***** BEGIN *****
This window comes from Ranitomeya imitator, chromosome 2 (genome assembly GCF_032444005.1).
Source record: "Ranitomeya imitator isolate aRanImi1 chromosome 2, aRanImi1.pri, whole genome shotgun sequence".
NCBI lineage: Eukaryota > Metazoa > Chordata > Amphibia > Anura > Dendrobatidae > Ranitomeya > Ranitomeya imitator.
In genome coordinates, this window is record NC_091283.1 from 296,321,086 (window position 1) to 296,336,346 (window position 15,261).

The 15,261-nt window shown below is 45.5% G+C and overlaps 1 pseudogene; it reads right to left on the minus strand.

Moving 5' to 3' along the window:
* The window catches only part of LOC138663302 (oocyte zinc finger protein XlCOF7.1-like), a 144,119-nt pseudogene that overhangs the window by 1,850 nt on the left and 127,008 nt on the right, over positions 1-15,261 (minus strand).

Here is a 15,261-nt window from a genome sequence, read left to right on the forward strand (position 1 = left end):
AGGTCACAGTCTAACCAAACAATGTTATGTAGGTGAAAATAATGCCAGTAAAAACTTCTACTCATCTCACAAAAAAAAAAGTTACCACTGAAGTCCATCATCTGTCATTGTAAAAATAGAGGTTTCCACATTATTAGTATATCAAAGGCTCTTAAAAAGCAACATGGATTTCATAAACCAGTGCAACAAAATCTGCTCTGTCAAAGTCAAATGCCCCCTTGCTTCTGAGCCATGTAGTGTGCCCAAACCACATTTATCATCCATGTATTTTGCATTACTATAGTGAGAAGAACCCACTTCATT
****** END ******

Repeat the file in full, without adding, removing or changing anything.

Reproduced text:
This window comes from Ranitomeya imitator, chromosome 2 (genome assembly GCF_032444005.1).
Source record: "Ranitomeya imitator isolate aRanImi1 chromosome 2, aRanImi1.pri, whole genome shotgun sequence".
NCBI lineage: Eukaryota > Metazoa > Chordata > Amphibia > Anura > Dendrobatidae > Ranitomeya > Ranitomeya imitator.
In genome coordinates, this window is record NC_091283.1 from 296,321,086 (window position 1) to 296,336,346 (window position 15,261).

The 15,261-nt window shown below is 45.5% G+C and overlaps 1 pseudogene; it reads right to left on the minus strand.

Moving 5' to 3' along the window:
* The window catches only part of LOC138663302 (oocyte zinc finger protein XlCOF7.1-like), a 144,119-nt pseudogene that overhangs the window by 1,850 nt on the left and 127,008 nt on the right, over positions 1-15,261 (minus strand).

Here is a 15,261-nt window from a genome sequence, read left to right on the forward strand (position 1 = left end):
AGGTCACAGTCTAACCAAACAATGTTATGTAGGTGAAAATAATGCCAGTAAAAACTTCTACTCATCTCACAAAAAAAAAAGTTACCACTGAAGTCCATCATCTGTCATTGTAAAAATAGAGGTTTCCACATTATTAGTATATCAAAGGCTCTTAAAAAGCAACATGGATTTCATAAACCAGTGCAACAAAATCTGCTCTGTCAAAGTCAAATGCCCCCTTGCTTCTGAGCCATGTAGTGTGCCCAAACCACATTTATCATCCATGTATTTTGCATTACTATAGTGAGAAGAACCCACTTCATT